Grit Blogs > Nature and Gardening at the Edge

At least they are not zuchinni

I have 6 pumpkin plants and between 60 and 70 pumpkins maturing. Like growing every vegetable it is a challenge to know how many pumpkin vines to plant. I actually had another hill where the seedlings were so damaged by rabbits that they died. Apparently this year’s weather was good for pumpkins and many people did well with them. My upcoming challenge is getting rid of the pumpkins that I have in a responsible way. I don’t like to leave them to rot or to supply Halloween ammunition that creates a mess on roads and lawns.

Obviously each pumpkin provides a lot of food value. How many ways can we have pumpkin besides pie? I am researching recipes that create side dishes rather than desserts. The pumpkin pulp itself is not overly sweet so this angle looks promising.

Of course Halloween carving and decoration should take some of them off my hands. I usually host a pre-Halloween pumpkin gathering for family, friends and neighbors. Kids seem to enjoy the idea that they are helping harvest and of course they can pick out and take home as many pumpkins in the sizes and shapes that they like. After we haul in a few loads with the garden tractor and trailer we roast brats and wieners and have a great time around the fire.

I am sometimes able to donate pumpkins for the fall festivals. A lot of people like to use pumpkins and any leftover corn stalks as yard decorations. The smaller pumpkins can even be used for inside decorations. One of the most cleaver uses that I have seen is to use a pumpkin with the top cut off as a seasonal cut flower container. People who live in town and can’t imagine growing pumpkins are happy to get them for free.

By Halloween, if I still have 40 pumpkins or so, I am going to have to find other strategies. The demand and interest drops way off after the holiday. Some people will take them for food. I always share my tips for preparation to those people who usually buy canned pumpkin. Cut the pumpkins in half (quarters for very large ones). Remove the seed and pulps. The seed can be gently roasted for snacks as well. Place the cut pumpkin on baking sheets and bake in a medium oven until a fork can be stuck through the skin. When the pumpkins cool peel off the skin. Often no knife is necessary for removing the skin. The chunks of pumpkin may be stringy and still too firm to mash up for pie. I use a food grinder but a blender or other tools can be used to turn the pumpkin into pulp. The pulp can be divided into portions suitable for your favorite recipes and frozen or canned.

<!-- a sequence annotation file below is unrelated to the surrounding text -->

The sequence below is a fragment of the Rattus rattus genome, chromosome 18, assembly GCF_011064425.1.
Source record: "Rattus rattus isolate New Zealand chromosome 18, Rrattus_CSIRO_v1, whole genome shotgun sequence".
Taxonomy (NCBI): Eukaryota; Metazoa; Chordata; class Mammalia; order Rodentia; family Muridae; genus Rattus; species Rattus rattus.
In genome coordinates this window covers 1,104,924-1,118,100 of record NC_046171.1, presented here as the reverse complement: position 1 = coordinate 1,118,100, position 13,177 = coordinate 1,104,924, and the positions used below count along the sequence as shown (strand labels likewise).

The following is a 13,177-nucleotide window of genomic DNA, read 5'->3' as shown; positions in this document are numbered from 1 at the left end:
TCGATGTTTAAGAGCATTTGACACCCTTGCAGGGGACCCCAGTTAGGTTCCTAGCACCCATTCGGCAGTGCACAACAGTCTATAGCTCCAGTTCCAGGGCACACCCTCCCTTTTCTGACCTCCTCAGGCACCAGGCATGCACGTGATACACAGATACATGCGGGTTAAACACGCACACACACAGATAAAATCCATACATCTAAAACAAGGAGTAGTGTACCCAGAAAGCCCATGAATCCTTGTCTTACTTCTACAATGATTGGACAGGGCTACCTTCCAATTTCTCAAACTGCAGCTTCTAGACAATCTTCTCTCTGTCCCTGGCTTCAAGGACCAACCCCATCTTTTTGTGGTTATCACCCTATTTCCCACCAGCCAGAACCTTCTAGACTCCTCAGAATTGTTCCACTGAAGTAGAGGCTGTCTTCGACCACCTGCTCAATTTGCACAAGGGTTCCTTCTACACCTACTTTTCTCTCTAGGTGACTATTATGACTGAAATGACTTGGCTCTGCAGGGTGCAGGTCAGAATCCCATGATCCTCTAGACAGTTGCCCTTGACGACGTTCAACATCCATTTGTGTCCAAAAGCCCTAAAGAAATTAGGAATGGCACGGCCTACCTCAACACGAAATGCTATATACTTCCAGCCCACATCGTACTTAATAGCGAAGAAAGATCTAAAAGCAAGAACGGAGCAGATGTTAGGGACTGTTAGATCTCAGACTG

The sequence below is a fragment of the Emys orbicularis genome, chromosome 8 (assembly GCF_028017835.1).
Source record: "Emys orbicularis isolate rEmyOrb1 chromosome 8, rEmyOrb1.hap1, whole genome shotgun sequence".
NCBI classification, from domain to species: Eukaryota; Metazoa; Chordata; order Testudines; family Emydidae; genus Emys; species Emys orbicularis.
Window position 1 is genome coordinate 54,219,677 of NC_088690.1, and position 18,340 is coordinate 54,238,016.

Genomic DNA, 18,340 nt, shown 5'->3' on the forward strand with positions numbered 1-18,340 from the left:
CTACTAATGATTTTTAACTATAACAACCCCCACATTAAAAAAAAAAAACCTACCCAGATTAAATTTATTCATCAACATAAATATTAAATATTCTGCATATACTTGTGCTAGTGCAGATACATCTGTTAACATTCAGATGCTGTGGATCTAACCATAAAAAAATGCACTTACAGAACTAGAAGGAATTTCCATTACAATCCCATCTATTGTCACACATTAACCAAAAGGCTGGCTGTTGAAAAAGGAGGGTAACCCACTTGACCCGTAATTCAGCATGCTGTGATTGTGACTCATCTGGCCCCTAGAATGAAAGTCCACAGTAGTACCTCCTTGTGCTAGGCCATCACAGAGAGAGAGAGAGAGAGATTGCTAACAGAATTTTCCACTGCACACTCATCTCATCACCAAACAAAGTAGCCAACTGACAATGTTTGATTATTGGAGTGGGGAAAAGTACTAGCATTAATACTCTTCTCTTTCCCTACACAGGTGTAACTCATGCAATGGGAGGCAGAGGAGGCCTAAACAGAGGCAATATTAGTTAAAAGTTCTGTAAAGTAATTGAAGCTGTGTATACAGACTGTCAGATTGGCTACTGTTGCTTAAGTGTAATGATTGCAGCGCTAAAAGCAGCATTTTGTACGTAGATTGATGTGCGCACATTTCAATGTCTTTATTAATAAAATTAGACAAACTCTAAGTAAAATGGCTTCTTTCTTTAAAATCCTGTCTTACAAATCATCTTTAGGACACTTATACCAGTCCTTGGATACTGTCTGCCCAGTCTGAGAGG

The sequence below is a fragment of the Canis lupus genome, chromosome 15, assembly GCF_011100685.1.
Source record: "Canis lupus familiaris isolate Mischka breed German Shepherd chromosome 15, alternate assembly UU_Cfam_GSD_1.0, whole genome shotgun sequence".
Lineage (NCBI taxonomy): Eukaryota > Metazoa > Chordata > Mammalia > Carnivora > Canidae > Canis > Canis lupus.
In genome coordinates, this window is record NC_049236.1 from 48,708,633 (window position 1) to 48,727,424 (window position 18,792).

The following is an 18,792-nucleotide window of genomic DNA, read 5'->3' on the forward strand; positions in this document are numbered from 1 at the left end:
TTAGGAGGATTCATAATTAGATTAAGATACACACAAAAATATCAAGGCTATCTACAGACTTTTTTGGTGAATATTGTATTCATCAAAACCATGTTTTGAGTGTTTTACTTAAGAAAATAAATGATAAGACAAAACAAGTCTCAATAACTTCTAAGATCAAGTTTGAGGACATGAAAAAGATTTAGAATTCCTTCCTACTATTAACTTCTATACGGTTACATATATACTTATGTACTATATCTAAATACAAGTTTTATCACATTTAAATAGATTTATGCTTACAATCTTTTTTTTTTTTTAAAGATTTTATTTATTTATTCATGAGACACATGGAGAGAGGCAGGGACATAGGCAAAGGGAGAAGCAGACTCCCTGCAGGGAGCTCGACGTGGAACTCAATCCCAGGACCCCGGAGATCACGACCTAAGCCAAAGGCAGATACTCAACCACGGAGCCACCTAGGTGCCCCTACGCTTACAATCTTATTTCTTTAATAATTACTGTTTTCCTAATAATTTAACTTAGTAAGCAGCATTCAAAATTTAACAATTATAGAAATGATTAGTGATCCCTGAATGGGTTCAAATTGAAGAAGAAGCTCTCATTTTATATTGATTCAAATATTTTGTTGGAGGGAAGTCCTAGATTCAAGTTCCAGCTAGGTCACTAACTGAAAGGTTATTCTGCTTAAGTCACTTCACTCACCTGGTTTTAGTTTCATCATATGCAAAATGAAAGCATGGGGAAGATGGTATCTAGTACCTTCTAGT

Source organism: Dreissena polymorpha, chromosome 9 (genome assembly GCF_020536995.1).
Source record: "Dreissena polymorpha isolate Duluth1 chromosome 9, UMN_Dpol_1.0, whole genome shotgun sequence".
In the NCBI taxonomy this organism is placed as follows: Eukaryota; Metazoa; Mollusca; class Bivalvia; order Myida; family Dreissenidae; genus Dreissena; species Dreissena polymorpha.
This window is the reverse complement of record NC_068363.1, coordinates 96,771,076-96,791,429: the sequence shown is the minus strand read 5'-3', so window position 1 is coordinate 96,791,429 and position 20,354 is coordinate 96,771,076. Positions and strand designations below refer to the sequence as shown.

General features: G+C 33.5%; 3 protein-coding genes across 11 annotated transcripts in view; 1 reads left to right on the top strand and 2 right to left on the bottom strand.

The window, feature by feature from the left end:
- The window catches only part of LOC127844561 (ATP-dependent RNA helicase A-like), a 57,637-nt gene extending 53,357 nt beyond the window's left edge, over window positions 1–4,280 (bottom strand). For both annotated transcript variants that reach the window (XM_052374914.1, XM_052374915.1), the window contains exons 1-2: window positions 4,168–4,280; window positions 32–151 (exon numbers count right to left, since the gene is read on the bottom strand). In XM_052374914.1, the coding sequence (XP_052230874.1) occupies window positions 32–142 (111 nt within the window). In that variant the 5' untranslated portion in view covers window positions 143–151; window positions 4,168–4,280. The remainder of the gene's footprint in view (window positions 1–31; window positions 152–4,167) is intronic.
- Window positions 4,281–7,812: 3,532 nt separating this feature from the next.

Pumpkins can be stored for later in the season use. If you plan to keep pumpkins, be sure that they are completely ripe. Leaving on some of the stem seems to help them ripen even when they are removed from the vine. Store them in a cool but non-freezing location and you can enjoy them well into the winter months.

Still have pumpkins left? One of the best uses I have found is offering them for cattle feed. Even old jack-0-lanterns can be used this way. Cows LOVE pumpkins! It is a good idea to cut or break them to give cattle a start. If the cattle belong to someone else, ask first but most cattle owners are happy to have the treat for the livestock. If children see that cows enjoy their jack-o-lanterns it can make the Halloween clean up that much easier.

Every year I try to grow a reasonable number of pumpkin and every year I have more than enough. I make the most of them though and kids and cows are happy!

A bountiful pumpkin harvest Pumpkins drowding on a vine